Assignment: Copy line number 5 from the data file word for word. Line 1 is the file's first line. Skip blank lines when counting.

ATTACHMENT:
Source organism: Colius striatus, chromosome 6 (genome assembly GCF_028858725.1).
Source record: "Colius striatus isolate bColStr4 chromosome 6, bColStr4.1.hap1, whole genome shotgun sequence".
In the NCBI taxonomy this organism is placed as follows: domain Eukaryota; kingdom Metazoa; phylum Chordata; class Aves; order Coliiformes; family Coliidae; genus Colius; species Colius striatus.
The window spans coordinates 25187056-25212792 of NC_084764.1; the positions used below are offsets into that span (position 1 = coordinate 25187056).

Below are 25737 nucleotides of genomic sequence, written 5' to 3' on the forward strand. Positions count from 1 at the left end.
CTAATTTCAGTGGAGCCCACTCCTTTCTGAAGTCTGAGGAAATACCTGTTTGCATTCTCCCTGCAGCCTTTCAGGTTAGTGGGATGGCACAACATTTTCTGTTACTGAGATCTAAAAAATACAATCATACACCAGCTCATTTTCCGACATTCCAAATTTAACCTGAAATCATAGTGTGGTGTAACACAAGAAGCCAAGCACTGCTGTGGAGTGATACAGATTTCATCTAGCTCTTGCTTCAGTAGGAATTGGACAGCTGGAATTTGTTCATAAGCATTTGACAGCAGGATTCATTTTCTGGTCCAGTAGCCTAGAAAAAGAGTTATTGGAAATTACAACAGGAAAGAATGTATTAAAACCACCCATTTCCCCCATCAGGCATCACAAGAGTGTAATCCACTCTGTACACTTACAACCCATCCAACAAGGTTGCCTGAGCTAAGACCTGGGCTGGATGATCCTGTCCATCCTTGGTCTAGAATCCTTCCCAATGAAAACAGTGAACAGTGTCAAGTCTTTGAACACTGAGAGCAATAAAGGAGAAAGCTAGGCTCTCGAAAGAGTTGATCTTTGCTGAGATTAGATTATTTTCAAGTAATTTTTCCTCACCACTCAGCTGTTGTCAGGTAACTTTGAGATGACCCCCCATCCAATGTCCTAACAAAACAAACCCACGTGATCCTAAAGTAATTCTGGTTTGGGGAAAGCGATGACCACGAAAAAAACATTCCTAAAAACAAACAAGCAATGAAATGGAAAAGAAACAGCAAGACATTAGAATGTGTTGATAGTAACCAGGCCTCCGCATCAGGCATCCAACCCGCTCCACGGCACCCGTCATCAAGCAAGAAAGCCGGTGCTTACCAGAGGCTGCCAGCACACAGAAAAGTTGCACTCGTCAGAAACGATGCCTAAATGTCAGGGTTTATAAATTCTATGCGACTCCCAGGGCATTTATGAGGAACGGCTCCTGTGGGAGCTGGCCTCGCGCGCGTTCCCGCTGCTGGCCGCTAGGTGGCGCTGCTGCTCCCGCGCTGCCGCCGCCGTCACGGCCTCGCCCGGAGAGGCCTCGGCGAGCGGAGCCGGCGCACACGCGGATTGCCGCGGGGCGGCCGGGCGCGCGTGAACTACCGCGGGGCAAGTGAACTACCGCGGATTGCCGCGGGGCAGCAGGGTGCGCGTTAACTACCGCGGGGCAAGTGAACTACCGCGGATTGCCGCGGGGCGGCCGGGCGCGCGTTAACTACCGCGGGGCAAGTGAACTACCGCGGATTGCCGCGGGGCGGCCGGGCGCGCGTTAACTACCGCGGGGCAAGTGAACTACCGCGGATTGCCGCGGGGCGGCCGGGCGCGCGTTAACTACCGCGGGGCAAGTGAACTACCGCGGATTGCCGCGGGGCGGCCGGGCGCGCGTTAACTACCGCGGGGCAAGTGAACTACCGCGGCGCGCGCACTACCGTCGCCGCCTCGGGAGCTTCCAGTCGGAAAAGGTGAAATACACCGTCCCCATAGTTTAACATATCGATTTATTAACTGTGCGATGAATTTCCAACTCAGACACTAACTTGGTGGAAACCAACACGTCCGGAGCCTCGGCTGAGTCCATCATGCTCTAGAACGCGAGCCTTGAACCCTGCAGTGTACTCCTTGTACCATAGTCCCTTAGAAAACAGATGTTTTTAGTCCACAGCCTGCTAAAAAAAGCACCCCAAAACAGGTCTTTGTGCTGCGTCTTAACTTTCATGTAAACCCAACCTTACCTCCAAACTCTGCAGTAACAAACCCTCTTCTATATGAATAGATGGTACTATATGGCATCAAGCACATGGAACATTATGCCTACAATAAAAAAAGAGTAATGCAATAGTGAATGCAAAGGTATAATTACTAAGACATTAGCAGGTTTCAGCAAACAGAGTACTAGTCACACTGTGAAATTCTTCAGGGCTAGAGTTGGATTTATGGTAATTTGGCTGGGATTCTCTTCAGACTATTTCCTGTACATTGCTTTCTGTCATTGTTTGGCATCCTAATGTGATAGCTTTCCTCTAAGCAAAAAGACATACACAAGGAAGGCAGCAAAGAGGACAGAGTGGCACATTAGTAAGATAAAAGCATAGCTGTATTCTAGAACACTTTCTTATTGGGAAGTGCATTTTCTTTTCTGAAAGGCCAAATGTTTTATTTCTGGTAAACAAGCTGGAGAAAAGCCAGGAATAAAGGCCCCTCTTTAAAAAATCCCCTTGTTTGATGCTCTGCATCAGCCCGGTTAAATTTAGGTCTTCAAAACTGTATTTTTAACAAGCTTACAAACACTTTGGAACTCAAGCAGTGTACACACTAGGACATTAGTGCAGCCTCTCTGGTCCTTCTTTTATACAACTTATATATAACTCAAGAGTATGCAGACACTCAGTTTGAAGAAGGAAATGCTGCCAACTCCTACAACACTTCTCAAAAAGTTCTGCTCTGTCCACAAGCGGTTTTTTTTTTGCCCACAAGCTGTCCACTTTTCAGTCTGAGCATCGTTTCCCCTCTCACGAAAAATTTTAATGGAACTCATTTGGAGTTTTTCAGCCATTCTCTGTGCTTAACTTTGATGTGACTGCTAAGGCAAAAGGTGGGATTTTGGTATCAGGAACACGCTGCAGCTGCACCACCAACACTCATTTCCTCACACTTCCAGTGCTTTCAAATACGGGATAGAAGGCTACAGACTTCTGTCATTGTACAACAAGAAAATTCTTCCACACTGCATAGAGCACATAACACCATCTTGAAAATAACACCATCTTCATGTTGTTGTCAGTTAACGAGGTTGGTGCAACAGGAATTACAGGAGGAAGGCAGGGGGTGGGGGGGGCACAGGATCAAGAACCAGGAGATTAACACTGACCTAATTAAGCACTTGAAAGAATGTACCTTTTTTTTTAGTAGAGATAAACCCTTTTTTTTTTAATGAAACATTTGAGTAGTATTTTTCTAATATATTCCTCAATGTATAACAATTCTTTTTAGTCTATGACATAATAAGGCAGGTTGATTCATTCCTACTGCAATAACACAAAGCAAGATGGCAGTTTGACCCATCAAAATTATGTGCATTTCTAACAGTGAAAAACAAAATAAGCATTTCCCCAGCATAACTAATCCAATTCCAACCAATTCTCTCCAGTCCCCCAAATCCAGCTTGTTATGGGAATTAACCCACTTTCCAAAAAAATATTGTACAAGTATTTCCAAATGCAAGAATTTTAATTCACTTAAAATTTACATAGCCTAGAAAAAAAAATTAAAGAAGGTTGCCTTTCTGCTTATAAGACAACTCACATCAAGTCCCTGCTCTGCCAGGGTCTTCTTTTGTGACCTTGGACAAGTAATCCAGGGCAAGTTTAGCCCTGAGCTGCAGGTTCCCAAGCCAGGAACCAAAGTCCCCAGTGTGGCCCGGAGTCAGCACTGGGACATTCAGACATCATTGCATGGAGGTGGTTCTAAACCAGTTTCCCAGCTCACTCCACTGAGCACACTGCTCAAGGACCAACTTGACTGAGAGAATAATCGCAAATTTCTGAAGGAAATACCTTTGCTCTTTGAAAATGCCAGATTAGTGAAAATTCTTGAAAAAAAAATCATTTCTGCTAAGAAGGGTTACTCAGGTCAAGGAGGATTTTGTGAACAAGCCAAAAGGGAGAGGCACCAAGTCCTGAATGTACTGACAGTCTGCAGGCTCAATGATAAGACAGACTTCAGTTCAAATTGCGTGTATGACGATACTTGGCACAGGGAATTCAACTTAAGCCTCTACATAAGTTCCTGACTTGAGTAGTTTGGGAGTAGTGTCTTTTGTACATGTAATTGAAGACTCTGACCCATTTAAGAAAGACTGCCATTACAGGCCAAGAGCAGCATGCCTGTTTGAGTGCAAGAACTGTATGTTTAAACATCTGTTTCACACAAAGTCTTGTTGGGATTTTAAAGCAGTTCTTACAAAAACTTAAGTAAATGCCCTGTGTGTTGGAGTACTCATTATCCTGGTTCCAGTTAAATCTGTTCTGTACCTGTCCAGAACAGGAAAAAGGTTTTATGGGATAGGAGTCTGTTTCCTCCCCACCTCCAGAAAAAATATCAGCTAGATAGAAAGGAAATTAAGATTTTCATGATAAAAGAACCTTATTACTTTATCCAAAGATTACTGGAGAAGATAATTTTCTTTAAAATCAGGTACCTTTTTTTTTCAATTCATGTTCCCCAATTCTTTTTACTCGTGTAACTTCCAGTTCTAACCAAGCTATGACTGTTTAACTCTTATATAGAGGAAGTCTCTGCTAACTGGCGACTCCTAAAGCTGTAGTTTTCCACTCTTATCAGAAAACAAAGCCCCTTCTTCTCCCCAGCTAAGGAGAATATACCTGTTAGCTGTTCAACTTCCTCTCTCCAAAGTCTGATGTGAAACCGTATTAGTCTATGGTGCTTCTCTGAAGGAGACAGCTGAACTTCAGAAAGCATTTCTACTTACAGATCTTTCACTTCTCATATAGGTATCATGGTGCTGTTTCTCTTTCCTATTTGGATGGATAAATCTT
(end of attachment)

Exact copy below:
Below are 25737 nucleotides of genomic sequence, written 5' to 3' on the forward strand. Positions count from 1 at the left end.